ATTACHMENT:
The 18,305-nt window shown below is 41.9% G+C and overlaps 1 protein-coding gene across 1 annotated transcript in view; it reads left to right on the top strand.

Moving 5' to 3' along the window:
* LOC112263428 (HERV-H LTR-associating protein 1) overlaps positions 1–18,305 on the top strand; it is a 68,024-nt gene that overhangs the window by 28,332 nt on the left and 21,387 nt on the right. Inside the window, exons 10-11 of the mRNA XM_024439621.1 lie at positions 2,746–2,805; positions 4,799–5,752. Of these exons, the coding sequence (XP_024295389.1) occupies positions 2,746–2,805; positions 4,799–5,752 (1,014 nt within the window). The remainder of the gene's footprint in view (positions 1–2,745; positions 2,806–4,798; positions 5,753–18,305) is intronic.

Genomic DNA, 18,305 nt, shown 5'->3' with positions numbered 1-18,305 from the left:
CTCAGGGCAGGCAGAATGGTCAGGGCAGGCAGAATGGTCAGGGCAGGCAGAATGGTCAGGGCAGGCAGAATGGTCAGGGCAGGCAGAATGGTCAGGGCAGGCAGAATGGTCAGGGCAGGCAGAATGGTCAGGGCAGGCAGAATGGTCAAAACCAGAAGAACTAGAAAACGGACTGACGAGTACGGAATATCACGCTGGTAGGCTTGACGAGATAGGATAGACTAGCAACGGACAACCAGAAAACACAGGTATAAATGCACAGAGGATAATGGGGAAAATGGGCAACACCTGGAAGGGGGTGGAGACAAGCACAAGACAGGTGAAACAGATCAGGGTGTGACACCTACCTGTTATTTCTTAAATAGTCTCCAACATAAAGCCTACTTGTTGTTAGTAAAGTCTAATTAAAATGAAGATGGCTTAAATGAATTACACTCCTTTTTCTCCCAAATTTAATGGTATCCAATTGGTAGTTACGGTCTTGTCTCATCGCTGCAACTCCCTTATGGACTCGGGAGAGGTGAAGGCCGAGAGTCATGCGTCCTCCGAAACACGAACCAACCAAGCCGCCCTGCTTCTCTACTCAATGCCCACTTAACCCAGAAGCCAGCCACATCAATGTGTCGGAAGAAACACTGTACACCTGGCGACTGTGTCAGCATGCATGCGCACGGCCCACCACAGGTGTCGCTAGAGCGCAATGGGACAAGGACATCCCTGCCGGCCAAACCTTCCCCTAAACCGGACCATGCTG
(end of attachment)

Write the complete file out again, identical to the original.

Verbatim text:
The 18,305-nt window shown below is 41.9% G+C and overlaps 1 protein-coding gene across 1 annotated transcript in view; it reads left to right on the top strand.

Moving 5' to 3' along the window:
* LOC112263428 (HERV-H LTR-associating protein 1) overlaps positions 1–18,305 on the top strand; it is a 68,024-nt gene that overhangs the window by 28,332 nt on the left and 21,387 nt on the right. Inside the window, exons 10-11 of the mRNA XM_024439621.1 lie at positions 2,746–2,805; positions 4,799–5,752. Of these exons, the coding sequence (XP_024295389.1) occupies positions 2,746–2,805; positions 4,799–5,752 (1,014 nt within the window). The remainder of the gene's footprint in view (positions 1–2,745; positions 2,806–4,798; positions 5,753–18,305) is intronic.

Genomic DNA, 18,305 nt, shown 5'->3' with positions numbered 1-18,305 from the left:
CTCAGGGCAGGCAGAATGGTCAGGGCAGGCAGAATGGTCAGGGCAGGCAGAATGGTCAGGGCAGGCAGAATGGTCAGGGCAGGCAGAATGGTCAGGGCAGGCAGAATGGTCAGGGCAGGCAGAATGGTCAGGGCAGGCAGAATGGTCAAAACCAGAAGAACTAGAAAACGGACTGACGAGTACGGAATATCACGCTGGTAGGCTTGACGAGATAGGATAGACTAGCAACGGACAACCAGAAAACACAGGTATAAATGCACAGAGGATAATGGGGAAAATGGGCAACACCTGGAAGGGGGTGGAGACAAGCACAAGACAGGTGAAACAGATCAGGGTGTGACACCTACCTGTTATTTCTTAAATAGTCTCCAACATAAAGCCTACTTGTTGTTAGTAAAGTCTAATTAAAATGAAGATGGCTTAAATGAATTACACTCCTTTTTCTCCCAAATTTAATGGTATCCAATTGGTAGTTACGGTCTTGTCTCATCGCTGCAACTCCCTTATGGACTCGGGAGAGGTGAAGGCCGAGAGTCATGCGTCCTCCGAAACACGAACCAACCAAGCCGCCCTGCTTCTCTACTCAATGCCCACTTAACCCAGAAGCCAGCCACATCAATGTGTCGGAAGAAACACTGTACACCTGGCGACTGTGTCAGCATGCATGCGCACGGCCCACCACAGGTGTCGCTAGAGCGCAATGGGACAAGGACATCCCTGCCGGCCAAACCTTCCCCTAAACCGGACCATGCTG